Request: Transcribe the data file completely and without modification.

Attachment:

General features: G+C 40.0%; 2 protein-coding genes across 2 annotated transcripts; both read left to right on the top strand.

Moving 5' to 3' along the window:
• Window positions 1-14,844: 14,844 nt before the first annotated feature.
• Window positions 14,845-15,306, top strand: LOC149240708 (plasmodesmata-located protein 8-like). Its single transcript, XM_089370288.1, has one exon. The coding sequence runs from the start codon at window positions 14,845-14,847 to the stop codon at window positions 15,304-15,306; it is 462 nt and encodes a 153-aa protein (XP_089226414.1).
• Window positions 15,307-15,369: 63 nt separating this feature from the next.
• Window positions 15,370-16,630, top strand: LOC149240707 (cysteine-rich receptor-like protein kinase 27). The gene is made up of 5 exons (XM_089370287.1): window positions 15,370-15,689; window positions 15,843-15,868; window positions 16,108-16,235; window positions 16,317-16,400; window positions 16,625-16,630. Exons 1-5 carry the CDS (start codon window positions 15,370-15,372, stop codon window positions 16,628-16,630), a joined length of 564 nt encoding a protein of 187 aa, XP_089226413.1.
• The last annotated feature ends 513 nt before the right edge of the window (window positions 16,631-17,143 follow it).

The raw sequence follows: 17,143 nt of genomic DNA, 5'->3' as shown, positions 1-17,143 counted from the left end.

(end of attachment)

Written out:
General features: G+C 40.0%; 2 protein-coding genes across 2 annotated transcripts; both read left to right on the top strand.

Moving 5' to 3' along the window:
• Window positions 1-14,844: 14,844 nt before the first annotated feature.
• Window positions 14,845-15,306, top strand: LOC149240708 (plasmodesmata-located protein 8-like). Its single transcript, XM_089370288.1, has one exon. The coding sequence runs from the start codon at window positions 14,845-14,847 to the stop codon at window positions 15,304-15,306; it is 462 nt and encodes a 153-aa protein (XP_089226414.1).
• Window positions 15,307-15,369: 63 nt separating this feature from the next.
• Window positions 15,370-16,630, top strand: LOC149240707 (cysteine-rich receptor-like protein kinase 27). The gene is made up of 5 exons (XM_089370287.1): window positions 15,370-15,689; window positions 15,843-15,868; window positions 16,108-16,235; window positions 16,317-16,400; window positions 16,625-16,630. Exons 1-5 carry the CDS (start codon window positions 15,370-15,372, stop codon window positions 16,628-16,630), a joined length of 564 nt encoding a protein of 187 aa, XP_089226413.1.
• The last annotated feature ends 513 nt before the right edge of the window (window positions 16,631-17,143 follow it).

The raw sequence follows: 17,143 nt of genomic DNA, 5'->3' as shown, positions 1-17,143 counted from the left end.